The Great Outdoors

Krista Connor

Wildlife and recreation destinations worth exploring

Now that warm weather has finally arrived, get up from bingeing on Stranger Things or Orange Is the New Black and get out and enjoy one or more of these natural attractions that our state has to offer and that staff members recommend. You just may find some heretofore unknown gems here.

Hagley Museum
The grounds are a delight for hikers, bikers and photographers. Explore the woods at night to look for signs of nocturnal life. Walks last about an hour. Pre-register by calling 761-6963 no later than 4 p.m. the previous business day; $4 per person. Starting in June, Wednesday evenings are given over to bicyclists and walkers. Visit areas normally closed to foot traffic—$2 per person, free to members and children under 5. Bring a picnic or dine at the charming Belin House Organic Café. Entrance is off Rt. 141 near the Tyler McConnell Bridge.
— Bob Yearick, Contributing Editor

Lums Pond State Park
The only thing my dogs love more than the dog park is Lums Pond State Park in Bear. This beautiful treasure offers an off-leash dog area, and there are trails, fields and water access points for your furry friends to run and swim. Be aware that the off-leash area is not accessed through the main entrance. You can find the entrance on Howell School Road by turning onto the road marked with the Pony Express sign. Just remember to bring extra towels to dry off your canine companions.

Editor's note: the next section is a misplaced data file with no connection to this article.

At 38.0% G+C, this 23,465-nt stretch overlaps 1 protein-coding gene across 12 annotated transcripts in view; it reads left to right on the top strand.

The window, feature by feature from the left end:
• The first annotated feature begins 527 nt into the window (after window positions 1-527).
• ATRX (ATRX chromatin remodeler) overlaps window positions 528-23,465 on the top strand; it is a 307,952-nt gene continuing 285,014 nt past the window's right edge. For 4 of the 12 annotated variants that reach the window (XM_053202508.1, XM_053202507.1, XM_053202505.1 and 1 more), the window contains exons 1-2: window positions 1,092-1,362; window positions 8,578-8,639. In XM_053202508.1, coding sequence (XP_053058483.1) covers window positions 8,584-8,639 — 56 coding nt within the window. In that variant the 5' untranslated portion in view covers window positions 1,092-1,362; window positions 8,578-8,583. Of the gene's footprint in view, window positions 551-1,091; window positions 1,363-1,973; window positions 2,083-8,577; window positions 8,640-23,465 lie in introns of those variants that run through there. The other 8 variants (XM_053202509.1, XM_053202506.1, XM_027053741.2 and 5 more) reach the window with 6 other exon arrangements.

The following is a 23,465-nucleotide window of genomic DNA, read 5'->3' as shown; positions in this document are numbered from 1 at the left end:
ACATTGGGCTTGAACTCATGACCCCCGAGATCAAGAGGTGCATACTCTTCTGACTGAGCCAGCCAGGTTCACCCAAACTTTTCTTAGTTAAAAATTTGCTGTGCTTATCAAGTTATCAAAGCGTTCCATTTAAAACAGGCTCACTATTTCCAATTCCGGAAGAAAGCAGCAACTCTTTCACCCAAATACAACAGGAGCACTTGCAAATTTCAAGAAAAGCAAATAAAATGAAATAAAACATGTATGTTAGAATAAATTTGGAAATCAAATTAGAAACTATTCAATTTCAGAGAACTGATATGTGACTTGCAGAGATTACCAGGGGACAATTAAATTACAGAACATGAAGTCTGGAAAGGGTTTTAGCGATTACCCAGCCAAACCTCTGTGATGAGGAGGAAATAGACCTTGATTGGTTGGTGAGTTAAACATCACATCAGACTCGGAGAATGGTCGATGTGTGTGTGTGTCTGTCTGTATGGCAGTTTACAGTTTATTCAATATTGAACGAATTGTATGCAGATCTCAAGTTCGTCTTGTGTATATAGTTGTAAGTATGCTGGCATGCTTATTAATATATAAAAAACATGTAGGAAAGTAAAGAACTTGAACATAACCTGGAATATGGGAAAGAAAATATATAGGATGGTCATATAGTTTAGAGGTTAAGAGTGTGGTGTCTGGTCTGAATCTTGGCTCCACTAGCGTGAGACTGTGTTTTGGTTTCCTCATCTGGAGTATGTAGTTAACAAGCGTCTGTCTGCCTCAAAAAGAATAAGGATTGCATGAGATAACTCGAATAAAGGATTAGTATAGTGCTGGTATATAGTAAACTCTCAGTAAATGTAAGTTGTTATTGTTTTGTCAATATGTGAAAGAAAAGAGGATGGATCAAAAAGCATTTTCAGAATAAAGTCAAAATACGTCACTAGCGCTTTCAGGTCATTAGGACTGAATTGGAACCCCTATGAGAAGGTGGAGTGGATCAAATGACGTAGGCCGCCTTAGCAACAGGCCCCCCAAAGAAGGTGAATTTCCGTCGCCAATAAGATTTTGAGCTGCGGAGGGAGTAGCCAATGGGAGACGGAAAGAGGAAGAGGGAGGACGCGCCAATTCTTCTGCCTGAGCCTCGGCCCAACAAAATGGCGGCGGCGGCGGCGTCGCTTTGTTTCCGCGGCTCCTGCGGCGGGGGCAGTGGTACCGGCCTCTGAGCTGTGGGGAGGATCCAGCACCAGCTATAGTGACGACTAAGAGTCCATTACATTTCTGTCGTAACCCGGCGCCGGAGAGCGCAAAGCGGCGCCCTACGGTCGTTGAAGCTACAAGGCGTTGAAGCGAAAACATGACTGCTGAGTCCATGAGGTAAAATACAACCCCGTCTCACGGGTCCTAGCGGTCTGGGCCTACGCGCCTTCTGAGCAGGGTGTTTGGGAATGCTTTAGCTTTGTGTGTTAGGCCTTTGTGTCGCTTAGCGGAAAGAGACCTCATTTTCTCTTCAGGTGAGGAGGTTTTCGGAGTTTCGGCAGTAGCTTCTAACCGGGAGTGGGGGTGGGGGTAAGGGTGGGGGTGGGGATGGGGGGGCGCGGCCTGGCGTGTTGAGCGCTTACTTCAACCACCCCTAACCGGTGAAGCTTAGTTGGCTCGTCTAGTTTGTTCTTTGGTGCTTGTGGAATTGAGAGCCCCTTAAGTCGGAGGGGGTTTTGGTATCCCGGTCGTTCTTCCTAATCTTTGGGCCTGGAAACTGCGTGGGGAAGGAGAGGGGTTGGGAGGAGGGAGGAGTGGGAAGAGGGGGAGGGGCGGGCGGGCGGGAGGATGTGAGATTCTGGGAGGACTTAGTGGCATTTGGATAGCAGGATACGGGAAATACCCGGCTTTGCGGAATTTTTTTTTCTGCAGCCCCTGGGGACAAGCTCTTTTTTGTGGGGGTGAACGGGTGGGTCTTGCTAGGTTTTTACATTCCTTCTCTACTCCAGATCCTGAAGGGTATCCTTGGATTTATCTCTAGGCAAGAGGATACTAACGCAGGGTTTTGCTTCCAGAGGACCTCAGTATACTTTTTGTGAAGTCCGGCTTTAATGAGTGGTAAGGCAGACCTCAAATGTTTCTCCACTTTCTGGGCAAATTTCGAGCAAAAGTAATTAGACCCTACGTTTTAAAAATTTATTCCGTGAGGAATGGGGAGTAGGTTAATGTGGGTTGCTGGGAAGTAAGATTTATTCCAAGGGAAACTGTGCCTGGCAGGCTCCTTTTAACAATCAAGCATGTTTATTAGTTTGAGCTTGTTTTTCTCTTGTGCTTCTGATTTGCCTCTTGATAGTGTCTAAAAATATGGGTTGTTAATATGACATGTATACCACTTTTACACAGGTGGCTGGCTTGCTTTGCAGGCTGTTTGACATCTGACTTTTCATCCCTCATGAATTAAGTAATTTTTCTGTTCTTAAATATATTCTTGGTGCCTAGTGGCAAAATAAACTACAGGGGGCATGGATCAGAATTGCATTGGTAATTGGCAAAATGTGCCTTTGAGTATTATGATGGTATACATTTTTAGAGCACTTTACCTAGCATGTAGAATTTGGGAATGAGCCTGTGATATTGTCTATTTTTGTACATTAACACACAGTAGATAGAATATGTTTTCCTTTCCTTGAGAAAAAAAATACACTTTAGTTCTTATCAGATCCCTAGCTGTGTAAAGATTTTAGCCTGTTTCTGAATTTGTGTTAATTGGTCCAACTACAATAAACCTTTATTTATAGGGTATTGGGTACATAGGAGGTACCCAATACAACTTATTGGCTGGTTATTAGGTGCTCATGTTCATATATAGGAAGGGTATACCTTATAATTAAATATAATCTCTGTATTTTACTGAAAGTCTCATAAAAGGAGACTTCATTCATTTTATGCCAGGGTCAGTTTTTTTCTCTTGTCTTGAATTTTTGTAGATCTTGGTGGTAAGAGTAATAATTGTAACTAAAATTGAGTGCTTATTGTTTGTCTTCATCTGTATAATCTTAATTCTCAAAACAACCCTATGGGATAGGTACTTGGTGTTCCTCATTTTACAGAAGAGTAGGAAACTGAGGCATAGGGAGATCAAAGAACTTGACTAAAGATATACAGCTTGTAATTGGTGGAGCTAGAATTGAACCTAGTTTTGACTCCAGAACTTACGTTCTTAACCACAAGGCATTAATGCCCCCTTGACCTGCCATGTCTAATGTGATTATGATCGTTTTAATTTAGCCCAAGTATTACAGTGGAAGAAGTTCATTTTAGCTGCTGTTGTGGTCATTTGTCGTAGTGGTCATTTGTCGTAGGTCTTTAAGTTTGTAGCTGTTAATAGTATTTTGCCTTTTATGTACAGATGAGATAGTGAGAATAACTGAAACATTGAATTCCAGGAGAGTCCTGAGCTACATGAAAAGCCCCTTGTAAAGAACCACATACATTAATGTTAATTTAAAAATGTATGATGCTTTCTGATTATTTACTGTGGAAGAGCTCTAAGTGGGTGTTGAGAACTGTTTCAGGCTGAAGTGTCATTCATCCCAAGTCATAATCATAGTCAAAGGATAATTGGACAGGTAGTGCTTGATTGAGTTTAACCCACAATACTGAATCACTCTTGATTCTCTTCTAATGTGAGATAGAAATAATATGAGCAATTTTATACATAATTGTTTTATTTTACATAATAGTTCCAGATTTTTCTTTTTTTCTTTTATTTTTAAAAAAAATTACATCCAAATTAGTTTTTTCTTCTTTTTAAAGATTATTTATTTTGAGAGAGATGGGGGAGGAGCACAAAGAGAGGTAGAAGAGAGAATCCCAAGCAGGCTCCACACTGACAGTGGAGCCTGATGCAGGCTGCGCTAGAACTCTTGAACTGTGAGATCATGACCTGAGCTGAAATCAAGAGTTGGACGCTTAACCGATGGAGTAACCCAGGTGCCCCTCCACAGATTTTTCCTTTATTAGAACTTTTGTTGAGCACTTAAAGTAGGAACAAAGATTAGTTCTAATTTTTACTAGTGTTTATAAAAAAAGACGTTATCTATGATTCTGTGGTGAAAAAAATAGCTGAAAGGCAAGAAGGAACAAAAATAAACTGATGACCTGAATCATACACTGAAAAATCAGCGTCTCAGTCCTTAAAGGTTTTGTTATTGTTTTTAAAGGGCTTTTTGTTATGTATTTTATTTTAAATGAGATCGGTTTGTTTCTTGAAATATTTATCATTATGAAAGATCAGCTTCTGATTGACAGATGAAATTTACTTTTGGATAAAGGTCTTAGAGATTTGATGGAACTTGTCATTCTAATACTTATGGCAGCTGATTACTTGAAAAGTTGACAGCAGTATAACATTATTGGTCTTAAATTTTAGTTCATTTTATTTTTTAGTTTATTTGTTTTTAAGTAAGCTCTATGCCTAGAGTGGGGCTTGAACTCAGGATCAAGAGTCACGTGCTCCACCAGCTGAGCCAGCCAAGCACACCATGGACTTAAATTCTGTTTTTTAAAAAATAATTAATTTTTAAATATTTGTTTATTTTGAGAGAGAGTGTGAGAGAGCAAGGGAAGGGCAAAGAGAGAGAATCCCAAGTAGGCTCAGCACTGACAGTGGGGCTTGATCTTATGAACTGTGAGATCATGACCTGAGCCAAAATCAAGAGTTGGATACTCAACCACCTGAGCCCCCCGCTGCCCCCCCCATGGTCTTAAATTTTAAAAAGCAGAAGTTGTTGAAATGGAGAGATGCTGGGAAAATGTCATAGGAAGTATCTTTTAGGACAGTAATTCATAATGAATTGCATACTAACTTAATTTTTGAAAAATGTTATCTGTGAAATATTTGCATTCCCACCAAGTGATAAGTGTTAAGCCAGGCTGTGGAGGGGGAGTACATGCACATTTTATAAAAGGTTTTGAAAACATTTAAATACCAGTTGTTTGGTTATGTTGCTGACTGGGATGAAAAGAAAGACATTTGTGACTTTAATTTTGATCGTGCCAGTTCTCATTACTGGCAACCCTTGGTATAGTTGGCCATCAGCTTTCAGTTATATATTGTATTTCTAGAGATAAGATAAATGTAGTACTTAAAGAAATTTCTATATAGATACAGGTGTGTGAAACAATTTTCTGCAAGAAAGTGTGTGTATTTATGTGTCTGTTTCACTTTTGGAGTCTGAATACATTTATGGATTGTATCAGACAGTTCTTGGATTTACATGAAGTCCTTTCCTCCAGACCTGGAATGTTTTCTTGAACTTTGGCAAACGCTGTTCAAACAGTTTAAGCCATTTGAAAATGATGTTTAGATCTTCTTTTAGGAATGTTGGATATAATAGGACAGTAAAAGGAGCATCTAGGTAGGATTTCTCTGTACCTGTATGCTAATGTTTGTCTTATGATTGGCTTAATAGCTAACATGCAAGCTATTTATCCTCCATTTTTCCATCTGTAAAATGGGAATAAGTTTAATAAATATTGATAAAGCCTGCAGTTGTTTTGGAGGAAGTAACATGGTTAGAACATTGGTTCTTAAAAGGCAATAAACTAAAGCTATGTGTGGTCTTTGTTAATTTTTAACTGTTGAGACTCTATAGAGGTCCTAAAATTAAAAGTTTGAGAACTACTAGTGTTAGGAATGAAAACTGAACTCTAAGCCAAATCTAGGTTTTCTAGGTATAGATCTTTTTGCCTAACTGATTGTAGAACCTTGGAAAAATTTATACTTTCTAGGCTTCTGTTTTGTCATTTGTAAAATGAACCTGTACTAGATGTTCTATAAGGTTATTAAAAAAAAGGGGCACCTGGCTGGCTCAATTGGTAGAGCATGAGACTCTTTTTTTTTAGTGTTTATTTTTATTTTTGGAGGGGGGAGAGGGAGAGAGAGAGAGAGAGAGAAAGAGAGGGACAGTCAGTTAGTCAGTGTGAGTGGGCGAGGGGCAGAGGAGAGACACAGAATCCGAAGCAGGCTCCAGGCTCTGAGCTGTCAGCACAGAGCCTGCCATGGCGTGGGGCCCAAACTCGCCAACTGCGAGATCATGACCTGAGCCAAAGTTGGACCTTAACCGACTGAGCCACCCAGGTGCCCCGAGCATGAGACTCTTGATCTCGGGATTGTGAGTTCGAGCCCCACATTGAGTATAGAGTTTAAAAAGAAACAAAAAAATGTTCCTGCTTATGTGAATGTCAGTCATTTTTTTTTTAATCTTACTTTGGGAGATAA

— Ryan Alexander, Contributing Designer

Mount Cuba
At about half the size of other former duPont estates such as Longwood Gardens and Winterthur—and slightly more difficult to find—the Mt. Cuba Center is an often-overlooked gem, which is a shame since its wildflower collections and nature paths are unique in this region. In fact, the center boasts collections of trillium and hexastylis that are of national significance, accredited by the Plants Collections Network.
Although not affiliated with the Center, the Mount Cuba Astronomical Observatory is an interesting neighbor to the gardens. It’s Delaware’s only public observatory. Both the center and the observatory offer night classes, and if you time it right, you may be able to do a “Tasting on the Terrace” at the center, then bounce over to the observatory to catch a glimpse of the heavenly wonders above. Located on Barley Mill Road near Hockessin.
— Jim Miller, Director of Publications

Bellevue Park
For the energetic, there are hiking and jogging trails, paved and unpaved cycling paths, a 1-1/8-mile fitness track, and tennis courts. Want a more sedentary activity? Try your luck at the catch-and-release pond stocked with bass, catfish, and sunfish (but make sure you have a fishing license). Or check out the stables; you may catch riders exercising their horses. And don’t forget that picnic basket. Off Carr Road north of Wilmington.